as well as exclusionary factors:
- is not the result of a lack of acuity in hearing and/or vision that has not been corrected; intellectual disabilities; socio-economic factors; cultural differences; lack of proficiency in the language of instruction; lack of motivation or effort; gaps in school attendance or inadequate opportunity to benefit from instruction.
Recognition and Identification of LDs
PPM 8 points out that:
- many students with LDs have already shown precursors or signs of learning disabilities before they enter school – such as language delays; difficulties with rhyming, counting, or fine-motor skills, or behavioural manifestations;
- early screening and interventions are important in determining whether a student’s difficulties in learning may be due to LDs.
This is part of an integrated process of assessment and instruction, following the Tiered approach outlined in Learning for All: A Guide to Effective Assessment and Instruction for All Students, K–12, 2013. Click here to access the “Learning for All” document.
PPM 8 acknowledges that:
- although LDs are more commonly evident in primary grades, they may become evident at any stage in a student’s development and that for some students, LDs may only become apparent as they progress through the later elementary or early secondary grades, when academic work and social demands increase in complexity.
An important principle, in line with the LDAO definition, is stated in PPM 8:
- learning disabilities range in severity. Their impact may vary depending on the environmental and cognitive demands on the student, the instructional strategies employed, and the individual student’s profile and age.
PPM 8 says that a student should be considered for more in-depth assessments:
- if assessment and instruction, including early intervention strategies, have been tailored over a period of time to a student’s strengths and needs;
- if the student’s progress has been closely monitored and assessed; and
- if the student persistently demonstrates key characteristics of potential LDs.
School boards are encouraged to use a multidisciplinary approach to assessing and identifying learning disabilities, and assessments typically should include the following:
- information provided by the parent(s) or guardian(s), the student, and the educator(s) (e.g., the language spoken at home, developmental history, observations in the classroom);
- educational history; medical information (e.g., information on vision, hearing, and physical condition); and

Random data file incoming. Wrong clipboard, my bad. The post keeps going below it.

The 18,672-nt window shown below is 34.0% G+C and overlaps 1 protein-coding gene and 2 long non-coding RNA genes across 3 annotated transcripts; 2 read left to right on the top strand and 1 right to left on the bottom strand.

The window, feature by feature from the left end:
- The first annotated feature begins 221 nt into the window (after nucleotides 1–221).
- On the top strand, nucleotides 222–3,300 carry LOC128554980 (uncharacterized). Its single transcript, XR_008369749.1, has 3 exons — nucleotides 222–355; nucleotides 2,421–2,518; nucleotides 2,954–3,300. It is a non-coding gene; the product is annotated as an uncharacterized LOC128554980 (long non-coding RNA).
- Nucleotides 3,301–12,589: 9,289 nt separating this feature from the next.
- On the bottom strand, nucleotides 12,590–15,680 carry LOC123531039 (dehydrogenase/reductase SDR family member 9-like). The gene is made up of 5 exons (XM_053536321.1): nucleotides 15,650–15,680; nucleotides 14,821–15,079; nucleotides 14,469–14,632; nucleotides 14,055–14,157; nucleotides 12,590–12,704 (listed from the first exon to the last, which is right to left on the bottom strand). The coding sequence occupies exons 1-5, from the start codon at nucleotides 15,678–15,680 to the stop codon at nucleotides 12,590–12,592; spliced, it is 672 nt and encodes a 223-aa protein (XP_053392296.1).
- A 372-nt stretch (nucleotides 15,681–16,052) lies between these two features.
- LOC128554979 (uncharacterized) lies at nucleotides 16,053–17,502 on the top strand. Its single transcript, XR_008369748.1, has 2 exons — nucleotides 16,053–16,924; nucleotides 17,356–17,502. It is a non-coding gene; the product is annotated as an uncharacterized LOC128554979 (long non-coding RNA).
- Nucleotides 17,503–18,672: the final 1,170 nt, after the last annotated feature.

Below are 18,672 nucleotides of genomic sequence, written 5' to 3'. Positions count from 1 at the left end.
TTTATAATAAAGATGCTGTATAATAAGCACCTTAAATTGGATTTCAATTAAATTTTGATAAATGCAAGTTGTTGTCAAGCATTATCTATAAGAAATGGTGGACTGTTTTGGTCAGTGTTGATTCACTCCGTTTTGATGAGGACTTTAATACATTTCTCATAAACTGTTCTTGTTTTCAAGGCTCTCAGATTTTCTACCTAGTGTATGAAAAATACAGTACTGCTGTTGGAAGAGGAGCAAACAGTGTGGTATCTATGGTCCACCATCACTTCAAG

- educational assessments and/or other professional assessments (e.g., psycho-educational and/or psychological assessments, other assessments by health professionals).
PPM 8 acknowledges that the effects of learning disabilities may be influenced by outside factors which can make it more difficult for the student to compensate, such as:
- various factors and conditions (e.g., physical limitations, gender, cultural differences) that are not aspects of learning disabilities should also be taken into account when determining whether a student has a learning disability; and/or
- such factors and conditions may further complicate the recognition and identification of learning disabilities, and they may contribute to or exacerbate the challenges that students with LDs may face.
The results of the assessments must inform the development of the student’s Individual Education Plan (IEP). Assessment results should inform the description of a student’s strengths and needs and be used to determine special education programs and/or services for the student.
PPM 8 states that the determining factor for the provision of special education programs or services is not any specific diagnosed or undiagnosed medical condition, but rather the needs of individual students based on the individual assessment of strengths and needs.
Therefore the information presented in the Program Planning section can apply not only to students who have been identified as exceptional by an IPRC, but also to any other students who demonstrate difficulties in learning and who would benefit from special education programs and/or services that are appropriate for students with learning disabilities.
Important points in the Program Planning section:
- Special education programs may be delivered through a range of placements.
- Special education programs and/or services should be made available by the school board to help students with LDs to access the Ontario curriculum expectations.
- Since students who have LDs have at least average intellectual abilities, the special education program and/or services they receive should reflect and nurture these abilities.